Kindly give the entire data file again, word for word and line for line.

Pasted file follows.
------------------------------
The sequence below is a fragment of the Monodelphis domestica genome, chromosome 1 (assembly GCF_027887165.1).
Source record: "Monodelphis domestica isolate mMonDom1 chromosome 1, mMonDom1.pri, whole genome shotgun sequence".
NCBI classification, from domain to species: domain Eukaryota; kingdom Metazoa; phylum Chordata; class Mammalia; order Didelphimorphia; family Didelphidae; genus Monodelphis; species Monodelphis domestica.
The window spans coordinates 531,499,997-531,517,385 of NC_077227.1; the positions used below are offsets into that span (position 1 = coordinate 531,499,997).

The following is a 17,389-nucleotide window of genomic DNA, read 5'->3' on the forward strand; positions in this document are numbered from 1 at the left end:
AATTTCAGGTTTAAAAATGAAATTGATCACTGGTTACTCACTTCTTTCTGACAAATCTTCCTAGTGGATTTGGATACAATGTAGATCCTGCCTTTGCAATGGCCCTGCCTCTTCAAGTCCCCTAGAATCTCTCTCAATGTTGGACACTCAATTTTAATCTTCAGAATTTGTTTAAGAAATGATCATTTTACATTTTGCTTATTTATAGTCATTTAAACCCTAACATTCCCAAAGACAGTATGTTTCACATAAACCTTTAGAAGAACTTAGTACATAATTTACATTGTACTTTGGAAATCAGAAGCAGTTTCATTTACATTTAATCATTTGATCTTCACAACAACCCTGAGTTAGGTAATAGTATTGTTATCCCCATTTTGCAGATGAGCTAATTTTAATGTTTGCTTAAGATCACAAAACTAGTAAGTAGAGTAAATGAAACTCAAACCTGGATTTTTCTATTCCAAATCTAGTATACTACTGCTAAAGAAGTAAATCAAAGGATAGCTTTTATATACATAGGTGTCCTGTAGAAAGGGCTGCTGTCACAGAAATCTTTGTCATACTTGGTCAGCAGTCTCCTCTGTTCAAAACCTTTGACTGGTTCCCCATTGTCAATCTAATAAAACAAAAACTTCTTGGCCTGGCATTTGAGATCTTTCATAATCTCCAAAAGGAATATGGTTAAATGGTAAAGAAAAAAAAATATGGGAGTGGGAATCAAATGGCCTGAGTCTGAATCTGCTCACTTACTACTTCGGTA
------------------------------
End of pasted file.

The sequence below is a fragment of the Monodelphis domestica genome, chromosome 1 (assembly GCF_027887165.1).
Source record: "Monodelphis domestica isolate mMonDom1 chromosome 1, mMonDom1.pri, whole genome shotgun sequence".
NCBI classification, from domain to species: domain Eukaryota; kingdom Metazoa; phylum Chordata; class Mammalia; order Didelphimorphia; family Didelphidae; genus Monodelphis; species Monodelphis domestica.
The window spans coordinates 531,499,997-531,517,385 of NC_077227.1; the positions used below are offsets into that span (position 1 = coordinate 531,499,997).

The following is a 17,389-nucleotide window of genomic DNA, read 5'->3' on the forward strand; positions in this document are numbered from 1 at the left end:
AATTTCAGGTTTAAAAATGAAATTGATCACTGGTTACTCACTTCTTTCTGACAAATCTTCCTAGTGGATTTGGATACAATGTAGATCCTGCCTTTGCAATGGCCCTGCCTCTTCAAGTCCCCTAGAATCTCTCTCAATGTTGGACACTCAATTTTAATCTTCAGAATTTGTTTAAGAAATGATCATTTTACATTTTGCTTATTTATAGTCATTTAAACCCTAACATTCCCAAAGACAGTATGTTTCACATAAACCTTTAGAAGAACTTAGTACATAATTTACATTGTACTTTGGAAATCAGAAGCAGTTTCATTTACATTTAATCATTTGATCTTCACAACAACCCTGAGTTAGGTAATAGTATTGTTATCCCCATTTTGCAGATGAGCTAATTTTAATGTTTGCTTAAGATCACAAAACTAGTAAGTAGAGTAAATGAAACTCAAACCTGGATTTTTCTATTCCAAATCTAGTATACTACTGCTAAAGAAGTAAATCAAAGGATAGCTTTTATATACATAGGTGTCCTGTAGAAAGGGCTGCTGTCACAGAAATCTTTGTCATACTTGGTCAGCAGTCTCCTCTGTTCAAAACCTTTGACTGGTTCCCCATTGTCAATCTAATAAAACAAAAACTTCTTGGCCTGGCATTTGAGATCTTTCATAATCTCCAAAAGGAATATGGTTAAATGGTAAAGAAAAAAAAATATGGGAGTGGGAATCAAATGGCCTGAGTCTGAATCTGCTCACTTACTACTTCGGTA